Nokia announced this year’s Nokia Bell Labs Prize, the global competition to recognize game-changing innovations that attracted more than 250 applications from 31 countries around the world. The 2019 prize has been awarded to a student and Professor team from the University of California at Berkeley. PhD student Tianshi Wang and Professor Jaijeet Roychowdhury received $100,000 for winning the competition, and the opportunity to pursue an expanded collaboration with Nokia Bell Labs.
The pair won the prize for their work on “A Classic Spin on Quantum Computing.” Their innovation is in a new type of processor element that will be significantly more efficient in computing the answers to discrete optimization problems. Their innovation will complement conventional digital processors (CPUs and GPUs) by efficiently tackling a wide range of computationally hard problems of importance in many diverse areas, including 5G communication systems; complex tasks in planning, scheduling and control; and even the discovery of new drugs.
Marcus Weldon, Nokia Corporate CTO and President of Nokia Bell Labs, said, “The Bell Labs Prize is a unique opportunity for innovators around the world to collaborate with Bell Labs researchers to expand the potential of their innovations. The competition is highly competitive, reducing more than 250 applicants to 5 finalists, who must convince their Bell Labs mentors and the judging panel that their innovation has the potential to change the world. This year’s winners have certainly met that criteria, by pioneering a new processor technology that will allow a large set of complex optimization problems to be solved with unprecedented efficiency and at low cost. It is truly impressive work and we will be closely collaborating with the team to help them realize this potential.”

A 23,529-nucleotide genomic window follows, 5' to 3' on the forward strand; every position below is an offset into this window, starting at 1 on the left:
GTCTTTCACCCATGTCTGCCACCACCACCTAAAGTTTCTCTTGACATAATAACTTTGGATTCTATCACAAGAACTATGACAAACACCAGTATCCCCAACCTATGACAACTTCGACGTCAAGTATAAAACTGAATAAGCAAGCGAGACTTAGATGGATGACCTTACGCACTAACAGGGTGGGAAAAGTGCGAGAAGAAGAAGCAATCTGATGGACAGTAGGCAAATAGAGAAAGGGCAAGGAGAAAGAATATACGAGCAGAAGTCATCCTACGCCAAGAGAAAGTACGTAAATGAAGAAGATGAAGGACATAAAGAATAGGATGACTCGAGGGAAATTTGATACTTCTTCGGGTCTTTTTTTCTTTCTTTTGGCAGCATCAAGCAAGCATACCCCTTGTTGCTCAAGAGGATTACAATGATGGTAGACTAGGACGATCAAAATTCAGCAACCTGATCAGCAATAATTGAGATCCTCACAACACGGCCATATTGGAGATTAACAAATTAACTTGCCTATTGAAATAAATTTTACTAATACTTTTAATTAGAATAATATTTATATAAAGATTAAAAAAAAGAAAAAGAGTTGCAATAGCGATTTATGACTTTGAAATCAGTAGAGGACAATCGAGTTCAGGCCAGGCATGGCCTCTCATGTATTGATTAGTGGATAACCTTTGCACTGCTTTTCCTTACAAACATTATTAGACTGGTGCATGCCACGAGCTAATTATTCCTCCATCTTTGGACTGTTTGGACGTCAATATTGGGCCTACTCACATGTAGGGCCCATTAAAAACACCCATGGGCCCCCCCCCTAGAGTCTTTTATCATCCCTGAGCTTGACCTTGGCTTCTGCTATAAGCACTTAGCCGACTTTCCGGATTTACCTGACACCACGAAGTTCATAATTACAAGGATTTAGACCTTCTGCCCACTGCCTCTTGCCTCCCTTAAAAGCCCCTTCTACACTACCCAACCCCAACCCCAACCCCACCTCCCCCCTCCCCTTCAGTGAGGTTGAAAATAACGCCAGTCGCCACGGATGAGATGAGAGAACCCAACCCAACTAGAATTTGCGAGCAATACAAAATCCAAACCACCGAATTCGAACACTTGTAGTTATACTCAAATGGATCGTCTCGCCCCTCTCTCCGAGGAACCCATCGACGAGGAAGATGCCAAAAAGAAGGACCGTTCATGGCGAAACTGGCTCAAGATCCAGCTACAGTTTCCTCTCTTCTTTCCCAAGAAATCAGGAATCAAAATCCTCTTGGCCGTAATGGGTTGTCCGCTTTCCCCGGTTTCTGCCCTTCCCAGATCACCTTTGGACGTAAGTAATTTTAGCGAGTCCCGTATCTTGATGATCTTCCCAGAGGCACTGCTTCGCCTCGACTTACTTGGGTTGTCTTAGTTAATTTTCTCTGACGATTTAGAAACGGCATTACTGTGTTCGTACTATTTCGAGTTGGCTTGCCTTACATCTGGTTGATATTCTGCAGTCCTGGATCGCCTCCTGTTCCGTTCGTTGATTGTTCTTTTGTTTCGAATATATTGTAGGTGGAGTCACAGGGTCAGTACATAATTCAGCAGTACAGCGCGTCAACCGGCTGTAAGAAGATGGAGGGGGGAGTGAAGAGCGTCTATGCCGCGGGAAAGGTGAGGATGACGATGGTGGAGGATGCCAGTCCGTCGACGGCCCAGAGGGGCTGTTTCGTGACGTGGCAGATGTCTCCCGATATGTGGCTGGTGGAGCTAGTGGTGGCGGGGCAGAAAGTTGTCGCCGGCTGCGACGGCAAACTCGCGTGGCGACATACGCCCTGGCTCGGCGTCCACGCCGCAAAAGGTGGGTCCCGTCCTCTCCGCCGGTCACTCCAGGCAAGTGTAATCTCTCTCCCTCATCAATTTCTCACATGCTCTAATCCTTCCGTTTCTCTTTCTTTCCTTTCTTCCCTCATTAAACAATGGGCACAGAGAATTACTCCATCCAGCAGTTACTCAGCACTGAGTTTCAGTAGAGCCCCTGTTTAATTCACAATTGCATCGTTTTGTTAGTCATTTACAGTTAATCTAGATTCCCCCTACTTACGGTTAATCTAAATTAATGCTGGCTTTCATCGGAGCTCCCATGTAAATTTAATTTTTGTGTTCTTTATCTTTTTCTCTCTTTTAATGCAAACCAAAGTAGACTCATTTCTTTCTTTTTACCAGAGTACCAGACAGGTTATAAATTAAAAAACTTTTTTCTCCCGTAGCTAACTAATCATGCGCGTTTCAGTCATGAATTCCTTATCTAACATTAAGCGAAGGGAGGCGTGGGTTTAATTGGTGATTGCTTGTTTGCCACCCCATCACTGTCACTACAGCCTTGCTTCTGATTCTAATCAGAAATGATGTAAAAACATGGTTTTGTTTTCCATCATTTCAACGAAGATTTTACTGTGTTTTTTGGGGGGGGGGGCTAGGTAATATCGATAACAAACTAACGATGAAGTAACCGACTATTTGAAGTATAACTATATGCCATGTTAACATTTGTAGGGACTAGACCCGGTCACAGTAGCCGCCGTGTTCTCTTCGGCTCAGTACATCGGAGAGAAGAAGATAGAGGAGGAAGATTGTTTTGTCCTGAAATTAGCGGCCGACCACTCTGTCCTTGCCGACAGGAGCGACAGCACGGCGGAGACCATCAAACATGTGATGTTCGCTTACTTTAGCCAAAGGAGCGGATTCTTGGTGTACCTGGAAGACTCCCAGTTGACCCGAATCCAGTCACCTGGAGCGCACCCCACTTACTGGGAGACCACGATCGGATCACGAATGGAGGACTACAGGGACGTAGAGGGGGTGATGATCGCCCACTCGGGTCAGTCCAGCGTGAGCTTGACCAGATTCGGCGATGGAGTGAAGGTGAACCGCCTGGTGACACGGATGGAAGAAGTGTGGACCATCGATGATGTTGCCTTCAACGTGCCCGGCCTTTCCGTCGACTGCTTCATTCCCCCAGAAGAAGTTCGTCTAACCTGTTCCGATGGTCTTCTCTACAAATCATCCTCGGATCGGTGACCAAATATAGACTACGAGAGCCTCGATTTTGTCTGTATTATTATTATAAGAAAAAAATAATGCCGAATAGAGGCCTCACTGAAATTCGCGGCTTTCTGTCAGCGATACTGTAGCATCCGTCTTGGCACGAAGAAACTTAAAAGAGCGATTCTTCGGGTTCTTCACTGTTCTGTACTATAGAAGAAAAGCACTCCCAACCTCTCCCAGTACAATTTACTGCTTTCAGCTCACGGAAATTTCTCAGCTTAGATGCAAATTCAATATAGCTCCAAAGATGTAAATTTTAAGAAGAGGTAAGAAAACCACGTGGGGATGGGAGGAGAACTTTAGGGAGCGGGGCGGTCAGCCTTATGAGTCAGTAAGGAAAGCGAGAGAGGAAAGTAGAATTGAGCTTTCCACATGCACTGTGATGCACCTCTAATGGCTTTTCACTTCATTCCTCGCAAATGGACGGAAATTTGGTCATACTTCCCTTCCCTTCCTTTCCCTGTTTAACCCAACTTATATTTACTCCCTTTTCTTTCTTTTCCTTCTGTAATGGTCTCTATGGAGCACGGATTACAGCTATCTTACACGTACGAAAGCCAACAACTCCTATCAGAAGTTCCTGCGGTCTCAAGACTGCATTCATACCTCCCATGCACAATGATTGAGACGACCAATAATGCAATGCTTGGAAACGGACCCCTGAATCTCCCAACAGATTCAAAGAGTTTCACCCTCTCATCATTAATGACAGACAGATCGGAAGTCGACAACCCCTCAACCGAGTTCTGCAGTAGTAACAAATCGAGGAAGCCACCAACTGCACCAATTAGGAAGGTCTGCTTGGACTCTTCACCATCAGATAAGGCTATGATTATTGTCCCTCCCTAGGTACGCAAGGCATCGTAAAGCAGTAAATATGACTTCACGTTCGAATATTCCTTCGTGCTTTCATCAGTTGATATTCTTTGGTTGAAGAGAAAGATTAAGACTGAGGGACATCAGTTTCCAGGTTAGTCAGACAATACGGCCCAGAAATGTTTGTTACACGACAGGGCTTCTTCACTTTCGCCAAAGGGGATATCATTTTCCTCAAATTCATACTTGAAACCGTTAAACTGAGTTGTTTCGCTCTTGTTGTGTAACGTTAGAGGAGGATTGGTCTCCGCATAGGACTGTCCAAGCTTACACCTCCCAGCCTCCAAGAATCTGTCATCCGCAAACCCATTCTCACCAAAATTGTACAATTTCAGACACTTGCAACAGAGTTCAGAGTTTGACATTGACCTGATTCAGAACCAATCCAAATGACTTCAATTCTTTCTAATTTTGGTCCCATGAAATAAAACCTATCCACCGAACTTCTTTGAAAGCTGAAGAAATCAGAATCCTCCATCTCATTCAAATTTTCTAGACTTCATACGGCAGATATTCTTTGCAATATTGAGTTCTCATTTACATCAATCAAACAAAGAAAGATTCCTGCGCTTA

The 2019 Nokia Bell Labs Prize competition was launched in April. Proposals were reviewed by Nokia Bell Labs researchers and evaluated based on three criteria, including whether the idea has a “10X innovation potential” to change the world; the proposal’s technical merit; and the overall feasibility of the proposed idea.
The proposals were narrowed down to a select group of outstanding candidates who were given the opportunity to partner with Nokia Bell Labs experts to help expand the impact of their proposals. Five finalists were invited to the final judging event held this week at Nokia Bell Labs headquarters in Murray Hill, N.J. The judging panel was comprised of Weldon, Nobel Laureate Robert Wilson, world-renowned computer scientist and Bell Labs alum Al Aho, as well as previous Nokia Bell Labs Prize winners Samory Kpotufe (2018) and Kaushik Sengupta (2017).
Second place and $50,000 went to Dr. Sheng Xu, Assistant Professor in the Department of Nanoengineering at University of California at San Diego for his submission, “There is plenty of room under the skin: A wearable’s perspective.” His team have developed an easy-to-use ultrasonic patch that can provide noninvasive, continuous and unobtrusive monitoring of deep tissues. This innovation will not only impact consumers, who will have access to data on their hearts, lungs, livers, and GI tracts, but also healthcare systems allowing non-invasive continuous patient monitoring and ultrasonic imaging.
Third place and $25,000 were presented to Maximilian Arnold, Sebastian Cammerer, Sebastian Dörner, Stephan ten Brink of Stuttgart University in Germany for their innovative work on “Leveraging 5G Infrastructure for a Robust Positioning System.” Their indoor positioning system uses existing wireless communications networks to determine location which will allow ubiquitous, low cost tracking of all things, with simpler calibration than existing systems, and therefore has the potential to become a foundational part of the next industrial revolution.